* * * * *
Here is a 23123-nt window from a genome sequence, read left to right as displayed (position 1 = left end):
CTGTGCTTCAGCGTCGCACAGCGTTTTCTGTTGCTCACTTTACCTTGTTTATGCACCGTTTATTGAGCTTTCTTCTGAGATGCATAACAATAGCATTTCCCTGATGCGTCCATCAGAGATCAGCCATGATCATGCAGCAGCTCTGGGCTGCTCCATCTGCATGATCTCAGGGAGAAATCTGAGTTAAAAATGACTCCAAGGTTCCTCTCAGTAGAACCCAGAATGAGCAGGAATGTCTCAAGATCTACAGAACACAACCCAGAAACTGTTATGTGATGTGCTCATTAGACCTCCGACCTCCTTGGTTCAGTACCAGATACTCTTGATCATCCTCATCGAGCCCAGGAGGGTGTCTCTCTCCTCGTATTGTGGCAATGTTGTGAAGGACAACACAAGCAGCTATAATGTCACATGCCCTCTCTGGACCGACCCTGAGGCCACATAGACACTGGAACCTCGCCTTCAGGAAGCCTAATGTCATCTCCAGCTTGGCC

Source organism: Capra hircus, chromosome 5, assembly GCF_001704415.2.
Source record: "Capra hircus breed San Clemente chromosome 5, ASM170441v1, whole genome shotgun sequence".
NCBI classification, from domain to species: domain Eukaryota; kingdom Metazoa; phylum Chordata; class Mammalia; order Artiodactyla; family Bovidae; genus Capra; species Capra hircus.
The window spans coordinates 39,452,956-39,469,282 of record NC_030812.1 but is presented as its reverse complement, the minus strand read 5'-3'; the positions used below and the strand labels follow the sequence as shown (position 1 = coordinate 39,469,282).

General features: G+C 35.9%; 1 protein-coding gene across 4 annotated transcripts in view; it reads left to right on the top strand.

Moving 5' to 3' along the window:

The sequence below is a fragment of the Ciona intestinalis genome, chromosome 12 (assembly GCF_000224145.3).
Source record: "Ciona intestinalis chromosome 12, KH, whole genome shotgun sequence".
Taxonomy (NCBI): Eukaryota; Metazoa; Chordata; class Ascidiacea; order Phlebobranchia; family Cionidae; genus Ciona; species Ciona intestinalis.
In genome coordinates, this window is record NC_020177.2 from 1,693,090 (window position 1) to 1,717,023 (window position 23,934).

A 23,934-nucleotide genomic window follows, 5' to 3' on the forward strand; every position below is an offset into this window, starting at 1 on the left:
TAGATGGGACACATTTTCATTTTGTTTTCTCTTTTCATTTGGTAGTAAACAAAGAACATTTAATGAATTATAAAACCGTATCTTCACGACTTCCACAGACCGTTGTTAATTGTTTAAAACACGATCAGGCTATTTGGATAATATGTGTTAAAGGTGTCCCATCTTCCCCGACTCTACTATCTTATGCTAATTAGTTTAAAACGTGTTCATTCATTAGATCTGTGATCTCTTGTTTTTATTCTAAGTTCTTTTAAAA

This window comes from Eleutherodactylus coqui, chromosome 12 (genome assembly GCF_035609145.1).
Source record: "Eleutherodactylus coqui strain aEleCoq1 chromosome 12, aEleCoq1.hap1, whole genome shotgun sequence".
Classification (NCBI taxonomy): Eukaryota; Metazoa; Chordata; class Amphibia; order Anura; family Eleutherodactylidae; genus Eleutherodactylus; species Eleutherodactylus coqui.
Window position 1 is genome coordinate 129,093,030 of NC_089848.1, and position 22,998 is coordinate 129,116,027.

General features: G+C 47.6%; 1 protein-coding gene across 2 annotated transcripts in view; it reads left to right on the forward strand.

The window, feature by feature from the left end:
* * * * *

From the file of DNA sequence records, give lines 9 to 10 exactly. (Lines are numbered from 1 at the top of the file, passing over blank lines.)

The sequence below is a fragment of the Ciona intestinalis genome, chromosome 12 (assembly GCF_000224145.3).
Source record: "Ciona intestinalis chromosome 12, KH, whole genome shotgun sequence".